The Rohingya situation, in contrast, was pretty much news to us, in terms of the slavery business being run by “influential Thai businessmen,” to populate fishing boats and factories with undocumented (and unpaid) Burmese. Moore, who’s lived in Bangkok since the late 1980s, again provides the reader with data that doesn’t often appear in newspapers, salting this latest adventure tale with cerebral material involving, in addition to the Rohingya element, high tech spyware such as the GSM interceptor, and tracking technology involving microchips embedded under tattoos. They figure prominently in this story.

The tale begins with a dead beauty lying on the grounds of Bangkok’s Tobacco Monopoly, resulting in Calvino being banged around by the Thai police during a tense interrogation scene. His erstwhile Thai police confidant, Colonel Pratt, has been marginalized by his superiors, leaving the detective on his own to prove that he wasn’t the murderer and sort out, ultimately, who was. We won’t spill the beans about how the spyware become involved. It’s a juicy part of the story and we’re not going to spoil the fun for the reader. Moore is adroit at discussing the mechanics of how it’s used, and we’d guess that most readers will review the passages more than once, just to get it right.

In terms of the evolution of Moore’s style (this is his fourteenth Calvino book), we see more of the tale emerging through dialogue, rather than straight description, and Moore’s good at it. He once wrote radio plays, and it shows. At 429 pages, it’s not to be read in one sitting. It will keep the reader up at nights, though, as the action is fast-paced and full of enough twists to foment insomnia. We just gave up and spent a couple of nights reading until 3 am. For readers who loved Missing in Rangoon, this follow-on book provides something of a final resolution.

And although the reader may well be satisfied with Marriage Tree’s ending, there may be one small knot left purposely untied by the author that we somehow feel will be addressed by Calvino sometime in the future.

ThailandPromoBannerCan we be a bit nit-picky? There are still perhaps too many similes herein for our liking, like a surfeit of old clothes stuffed into a cheap suitcase. We still think that if Pratt continues fingering the buttons, rather than the keys, on his tenor sax, then he’d better switch to accordion. And jazzmen play tenors, altos, sopranos, or baris, not saxophones. Moore’s so good at bringing the reader into the spyware lexicon that we hope he’ll do it with jazz, too. The reader deserves it, and the author’s ongoing tribute to Dexter Gordon in this book really demands it. But these are minor details in which reviewers revel, and Moore is well-aware of the joy of keeping readers on their toes. In his Acknowledgment page, he states: “Whatever errors remain are the result of my own success at making them invisible until after publication in order to give the reader that extra pleasure of discovering a piece of loose debris.”

A fast-paced story with plenty of good twists involving cerebral puzzles and fascinating characters has become the hallmark of Moore’s fictional work. The added bonus is that the reader gets a worm’s eye view of the rotten core that defines the ever-present Thai underworld, played out daily in Bangkok’s newspapers, but elucidated to a devilish degree by the author. So read The Marriage Tree for a compelling, well-crafted story, and come away with an education in the process. It’s not just for Bangkokers, either. Anyone with an interest in inner-city politics and police practices — or malpractices — will find a home here.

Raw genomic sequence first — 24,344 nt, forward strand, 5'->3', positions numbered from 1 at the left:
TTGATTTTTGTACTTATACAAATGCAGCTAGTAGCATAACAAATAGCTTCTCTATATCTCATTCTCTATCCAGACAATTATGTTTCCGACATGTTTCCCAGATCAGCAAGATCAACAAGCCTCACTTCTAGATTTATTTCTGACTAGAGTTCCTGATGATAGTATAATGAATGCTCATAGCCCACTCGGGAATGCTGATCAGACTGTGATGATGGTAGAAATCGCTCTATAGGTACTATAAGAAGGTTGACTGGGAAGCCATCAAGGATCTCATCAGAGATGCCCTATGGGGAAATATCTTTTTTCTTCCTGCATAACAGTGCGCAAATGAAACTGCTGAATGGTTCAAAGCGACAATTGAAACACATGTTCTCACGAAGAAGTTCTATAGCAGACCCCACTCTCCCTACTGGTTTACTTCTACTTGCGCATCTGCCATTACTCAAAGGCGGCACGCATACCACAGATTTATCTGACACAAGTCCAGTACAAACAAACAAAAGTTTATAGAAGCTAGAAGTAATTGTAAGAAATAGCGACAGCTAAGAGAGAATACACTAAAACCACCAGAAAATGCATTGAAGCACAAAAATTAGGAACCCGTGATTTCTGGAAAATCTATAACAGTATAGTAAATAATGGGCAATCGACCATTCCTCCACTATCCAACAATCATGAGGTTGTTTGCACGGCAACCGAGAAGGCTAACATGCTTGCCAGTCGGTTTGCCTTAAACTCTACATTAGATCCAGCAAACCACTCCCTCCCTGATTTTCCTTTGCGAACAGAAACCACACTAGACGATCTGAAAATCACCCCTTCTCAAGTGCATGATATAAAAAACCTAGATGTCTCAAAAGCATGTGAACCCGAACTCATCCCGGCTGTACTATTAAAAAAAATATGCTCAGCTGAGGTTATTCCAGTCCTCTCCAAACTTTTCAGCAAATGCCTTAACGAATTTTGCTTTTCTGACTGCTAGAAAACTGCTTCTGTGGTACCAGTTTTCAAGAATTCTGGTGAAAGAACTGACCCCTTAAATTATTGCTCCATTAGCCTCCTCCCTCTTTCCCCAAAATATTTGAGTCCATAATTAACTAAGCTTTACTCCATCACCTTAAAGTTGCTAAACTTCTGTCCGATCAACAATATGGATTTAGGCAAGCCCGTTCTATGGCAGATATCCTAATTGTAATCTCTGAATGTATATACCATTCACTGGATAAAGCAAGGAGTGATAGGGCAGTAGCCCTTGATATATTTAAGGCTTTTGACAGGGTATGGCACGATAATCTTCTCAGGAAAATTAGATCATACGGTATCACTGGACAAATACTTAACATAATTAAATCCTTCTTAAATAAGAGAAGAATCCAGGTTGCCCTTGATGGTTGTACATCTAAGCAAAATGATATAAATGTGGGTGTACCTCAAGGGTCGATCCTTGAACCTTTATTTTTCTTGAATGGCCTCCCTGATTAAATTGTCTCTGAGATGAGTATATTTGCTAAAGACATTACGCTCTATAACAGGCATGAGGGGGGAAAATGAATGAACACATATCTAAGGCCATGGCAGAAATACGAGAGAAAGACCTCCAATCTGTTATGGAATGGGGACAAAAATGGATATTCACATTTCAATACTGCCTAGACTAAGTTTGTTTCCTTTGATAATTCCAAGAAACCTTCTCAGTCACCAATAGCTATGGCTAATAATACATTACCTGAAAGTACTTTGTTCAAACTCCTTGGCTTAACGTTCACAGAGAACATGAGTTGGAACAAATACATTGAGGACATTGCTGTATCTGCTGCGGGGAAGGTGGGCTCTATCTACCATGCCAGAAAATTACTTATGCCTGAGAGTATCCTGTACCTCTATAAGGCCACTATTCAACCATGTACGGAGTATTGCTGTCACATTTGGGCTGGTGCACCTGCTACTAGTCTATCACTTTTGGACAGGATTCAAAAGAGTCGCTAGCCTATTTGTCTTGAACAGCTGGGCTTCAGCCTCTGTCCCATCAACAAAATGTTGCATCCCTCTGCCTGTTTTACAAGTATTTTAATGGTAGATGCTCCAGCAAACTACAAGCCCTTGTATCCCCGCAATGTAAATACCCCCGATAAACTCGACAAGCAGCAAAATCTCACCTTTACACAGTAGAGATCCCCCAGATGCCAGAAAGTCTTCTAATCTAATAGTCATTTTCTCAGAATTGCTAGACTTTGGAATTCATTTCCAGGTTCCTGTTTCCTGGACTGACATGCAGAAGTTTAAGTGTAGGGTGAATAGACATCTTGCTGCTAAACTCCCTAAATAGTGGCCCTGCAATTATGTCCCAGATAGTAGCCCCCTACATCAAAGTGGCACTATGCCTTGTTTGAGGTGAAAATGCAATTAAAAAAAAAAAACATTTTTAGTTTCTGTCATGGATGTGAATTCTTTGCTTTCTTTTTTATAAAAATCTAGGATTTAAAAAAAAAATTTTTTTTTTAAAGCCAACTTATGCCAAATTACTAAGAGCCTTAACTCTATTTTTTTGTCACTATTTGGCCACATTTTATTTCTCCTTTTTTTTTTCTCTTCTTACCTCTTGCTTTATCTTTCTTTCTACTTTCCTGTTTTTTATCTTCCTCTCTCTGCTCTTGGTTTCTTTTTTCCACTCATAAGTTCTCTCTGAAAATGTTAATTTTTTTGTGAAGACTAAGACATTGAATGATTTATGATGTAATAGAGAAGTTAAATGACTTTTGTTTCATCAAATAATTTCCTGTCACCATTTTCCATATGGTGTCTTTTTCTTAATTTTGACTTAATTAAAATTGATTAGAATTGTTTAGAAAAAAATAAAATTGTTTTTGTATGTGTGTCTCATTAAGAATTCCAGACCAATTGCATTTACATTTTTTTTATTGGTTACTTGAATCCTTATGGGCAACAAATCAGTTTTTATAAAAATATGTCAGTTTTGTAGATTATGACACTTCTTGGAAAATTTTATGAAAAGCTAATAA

Buy this book now at the WoWasis eStore.

Khun Lee’s Bachelor in Bangkok: Top Eight Rules for dating non-bargirls in Thailand

Written By: herbrunbridge - Dec• 13•14

BachBKKLKee1cWoWasis columnist Khun Lee weighs in on the bachelor scene in Bangkok:

More and more guys are choosing to date normal Thai gals instead of restricting their pool of potential lasses to the ones who hug chrome poles or are otherwise engaged in sex for sale. This certainly is a good thing as far as I am concerned, but it also brings about new challenges as it is no longer a simple pay-for-play scenario. No matter how much criticism is aimed at the sex industry, the one big upside to the professional gals is that all you need is money in your pocket. You don’t need to be handsome, rich, personable or even presentable. It is strictly pay as you go, or as one of my mates calls it “point and shoot.”

I have always played in both the professional and normal gal arenas and it has really been a pleasure and education to see the world from both angles. With the professional gals becoming more mercenary as time goes by, and the normal Thai gals becoming much more open to meeting western guys during this same period of time, it has become inevitable that more guys will cross over to the other side, or as my Sunderland mate likes to say “cross over to the light side.”

So with this theme in mind I would like to offer the following words of advice to any guy who has spent the majority of his time in Thailand with pros, but from time to time has wondered just how to act if he chose to cross over to the other side:

1) You will need to dress and act more appropriately. Wear smart clothes and be polite at all times.

2) NEVER lose your cool under any circumstances.

3) Smile and have fun. There is no bigger turn off for a Thai gal than a serious guy.

4) Awaken your spirit of adventure. Normal Thai gals will show you a side of Thailand that you never thought existed.